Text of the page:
Do right today, to benefit others tomorrow

Ask Dannevirke dairy farmers Andrew Hardie and Helen Long for a piece of advice to pass onto young farmers and their answer is simple but compelling – “be good ancestors”.


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This pledge to do right today, to benefit others tomorrow, is a philosophy that has been instilled in them by their own parents, and is one they are determined to pass onto their three adult children Katelyn, Callum, and Jordan.

It is also at the heart of how they run their 428ha dairy farm, Te Maunga.

Flanked by the Manawatu and Mangatewainui rivers, 720 Friesian-Jersey-crosses are milked once a day here and delicious dairy-Wagyu-cross beef is bred and sold under the First Light brand.

Andrew and Helen have created a model of sustainability and profitability, taking out the Regional Supreme Ballance Farm Environment Award in 2018.

“The opportunity to get environmentally-focussed judges looking closely at our enterprise and providing constructive feedback was priceless,” says Andrew of the experience.

“We loved the process and were honoured to be given the opportunity to became judges ourselves,” says Helen, adding, “it was incredibly encouraging to see so much positivity industry-wide.” 

Enjoying work/life balance, a thriving business, and decreased environmental footprint, it’s no wonder Helen calls Te Maunga their little patch of paradise.

This story is part of our Round the Farm Table series where New Zealand chef and good keen man Al Brown chats to BFEA entrants from around the country and finds they’re committed to sustainable farming – and growing delicious food.

The Ballance Farm Environment Awards are a pan-sector programme that promotes best practice, sustainable farming and growing. Find out more.

Read more about Helen and Andrew.

Enter the Ballance Farm Environment Awards

Al Brown

Interview with Al Brown

This story is part of our Round the Farm Table series where New Zealand chef and good keen man Al Brown chats to BFEA entrants from around the country and finds they’re committed to sustainable farming – and growing delicious food.

Al chatted to the pair and found out more, plus recommends this great recipe below.

Al: You guys bought Te Maunga in 1999 – was it as beautiful then as it is now?

Helen: It’s always been beautiful, but the land was pretty marginal when we bought it. It was all we could afford, so we had to make it work. But from day one, we looked at making long-term improvements to conserve the farm for our family.

Andrew: We border two rivers, so we quickly realised fencing stock out of these waterways was vital. The rivers now provide drinking water for the family, as well as stunning swimming, fishing and jetboating spots – you’ll have to join us some time!

Al: I’ll bring my rod! I love your long-term view – how important is it to have that vision do you think?

Helen: For us, sustainability equals longevity and balance across the environment, business and our people, so we look at all three areas to help the operation thrive.

Andrew: That means regenerating native bush areas, developing wetlands around the farm, retiring areas with permanent fencing, and planting pines as well as over 1000 other riparian plants every year.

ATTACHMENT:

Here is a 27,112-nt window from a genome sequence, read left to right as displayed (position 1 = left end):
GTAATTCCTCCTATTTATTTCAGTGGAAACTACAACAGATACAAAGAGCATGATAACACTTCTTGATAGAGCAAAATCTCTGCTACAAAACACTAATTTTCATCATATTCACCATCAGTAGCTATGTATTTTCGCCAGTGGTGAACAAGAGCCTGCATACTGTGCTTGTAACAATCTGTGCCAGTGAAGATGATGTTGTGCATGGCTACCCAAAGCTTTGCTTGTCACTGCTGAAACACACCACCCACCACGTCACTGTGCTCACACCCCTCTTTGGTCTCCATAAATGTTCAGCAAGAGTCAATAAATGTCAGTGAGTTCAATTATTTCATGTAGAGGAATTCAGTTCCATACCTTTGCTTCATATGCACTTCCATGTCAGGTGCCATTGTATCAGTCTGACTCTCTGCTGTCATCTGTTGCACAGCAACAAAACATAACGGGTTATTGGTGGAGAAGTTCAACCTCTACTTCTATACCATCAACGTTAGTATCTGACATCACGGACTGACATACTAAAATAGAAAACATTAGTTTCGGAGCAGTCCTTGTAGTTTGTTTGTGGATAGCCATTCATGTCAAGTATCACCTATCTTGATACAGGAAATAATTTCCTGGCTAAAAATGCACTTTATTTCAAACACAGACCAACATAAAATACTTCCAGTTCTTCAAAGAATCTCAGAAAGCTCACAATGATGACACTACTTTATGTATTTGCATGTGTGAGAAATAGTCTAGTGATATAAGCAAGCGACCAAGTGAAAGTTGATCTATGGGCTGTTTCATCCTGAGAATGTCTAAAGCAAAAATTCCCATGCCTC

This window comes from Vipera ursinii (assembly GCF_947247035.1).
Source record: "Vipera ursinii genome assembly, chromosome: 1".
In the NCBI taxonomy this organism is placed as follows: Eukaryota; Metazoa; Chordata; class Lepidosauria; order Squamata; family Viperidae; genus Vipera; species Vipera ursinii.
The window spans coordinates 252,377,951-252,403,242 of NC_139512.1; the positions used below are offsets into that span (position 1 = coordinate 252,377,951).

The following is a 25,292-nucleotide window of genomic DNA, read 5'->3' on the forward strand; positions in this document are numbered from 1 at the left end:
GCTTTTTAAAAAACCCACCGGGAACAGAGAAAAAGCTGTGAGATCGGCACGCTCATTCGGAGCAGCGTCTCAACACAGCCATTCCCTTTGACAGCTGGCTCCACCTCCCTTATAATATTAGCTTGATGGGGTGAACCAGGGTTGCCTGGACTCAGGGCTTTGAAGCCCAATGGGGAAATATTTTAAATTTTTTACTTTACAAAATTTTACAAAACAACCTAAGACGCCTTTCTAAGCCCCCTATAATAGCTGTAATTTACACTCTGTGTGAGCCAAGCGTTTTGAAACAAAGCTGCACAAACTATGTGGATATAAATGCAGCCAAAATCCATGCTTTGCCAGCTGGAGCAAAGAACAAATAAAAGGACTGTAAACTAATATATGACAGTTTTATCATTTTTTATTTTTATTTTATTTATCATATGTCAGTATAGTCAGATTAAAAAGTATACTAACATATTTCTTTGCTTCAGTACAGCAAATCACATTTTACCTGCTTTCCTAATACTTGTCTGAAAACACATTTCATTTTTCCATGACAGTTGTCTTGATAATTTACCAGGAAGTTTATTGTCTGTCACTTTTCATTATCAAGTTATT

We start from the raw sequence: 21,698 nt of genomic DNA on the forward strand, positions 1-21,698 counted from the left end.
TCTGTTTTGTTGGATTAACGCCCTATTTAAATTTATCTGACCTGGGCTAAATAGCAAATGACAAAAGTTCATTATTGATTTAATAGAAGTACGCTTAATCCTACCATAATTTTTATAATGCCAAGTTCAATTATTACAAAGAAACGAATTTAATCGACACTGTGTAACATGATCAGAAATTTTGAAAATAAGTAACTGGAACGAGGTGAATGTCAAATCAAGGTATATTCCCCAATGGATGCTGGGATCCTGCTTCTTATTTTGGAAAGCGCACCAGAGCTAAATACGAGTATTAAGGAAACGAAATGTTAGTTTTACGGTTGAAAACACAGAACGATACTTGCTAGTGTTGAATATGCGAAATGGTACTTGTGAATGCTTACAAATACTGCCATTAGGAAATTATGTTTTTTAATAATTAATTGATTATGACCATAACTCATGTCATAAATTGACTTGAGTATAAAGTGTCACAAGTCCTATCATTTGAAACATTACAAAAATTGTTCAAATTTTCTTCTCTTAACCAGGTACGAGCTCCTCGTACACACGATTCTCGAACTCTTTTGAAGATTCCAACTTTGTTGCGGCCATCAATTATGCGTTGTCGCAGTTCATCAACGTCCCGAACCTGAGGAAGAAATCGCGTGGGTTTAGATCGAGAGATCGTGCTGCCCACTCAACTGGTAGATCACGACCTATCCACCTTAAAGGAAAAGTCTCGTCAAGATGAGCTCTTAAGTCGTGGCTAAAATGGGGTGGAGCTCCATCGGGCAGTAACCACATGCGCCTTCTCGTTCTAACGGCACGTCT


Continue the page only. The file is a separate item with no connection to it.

Al: I can see from your story a real emphasis on sharing, which I just love because it’s something I really value in our industry – sharing inspiration and finding inspiration from other restaurants.

Andrew: Sharing is so important. This can be a tough business but we’re lucky to have a brilliant team around us and we all support each other – from our sharemilkers, great local suppliers, supportive family, a tight community and of course, each other. Good, genuine partnerships.

Helen: At the end of the day, we’re all in this together so we have to be open to sharing ideas, linking arms and climbing the hill together. It’s a journey, and you get to what you think is the end, to find you’re only about halfway there! There’s still lots of trial and error – and like you, we’ve all got to keep trying new things, exploring new ideas, and learning from others.

Al: More and more, we’re seeing our customers placing huge importance on knowing where their food comes from. What role can you play in this conversation? 

Helen: As a society, I feel like there is a real pull to move back to a more natural way of life. The kids are proud to bring their friends here from all over the world and eat food off the land. It’s a really eye-opening experience for those people.

 Al: And these are the stories that will help us continue to compete on the global stage in the future, right?

Andrew: Absolutely. Producing the most delicious, highest quality, healthy and environmentally sound foods in the world should continue to be our focus. As a country we are selling premium quality food so we have to reflect that in everything we do.

Al: Ok, here’s a meaty question. What’s your favourite food off the farm?

Helen: Ha! All of it! From the venison out the back, to the Wagyu. But I also love a bit of lamb, so we’ll often trade beef for lamb with our neighbour!

Al: And of course, good food is best enjoyed with company, so who would you invite over to share a meal with you?

Andrew: Helen’s mum and dad are sadly not with us any longer, and my dad passed away when I was 17. He never got to meet Helen or our children, so it would be pretty special to have all our parents and children round the same table for one night. 

Al. Three generations of good ancestors all together – sounds perfect . . .

Recipe 3 Wagu 1437

Round the farm table

Wagyu Ribeye with Yorkshire Pudding, Creamed Cauli and Burnt Butter

Recipe by Recipe by Dannevirke dairy farmers Andrew Hardie and Helen Long

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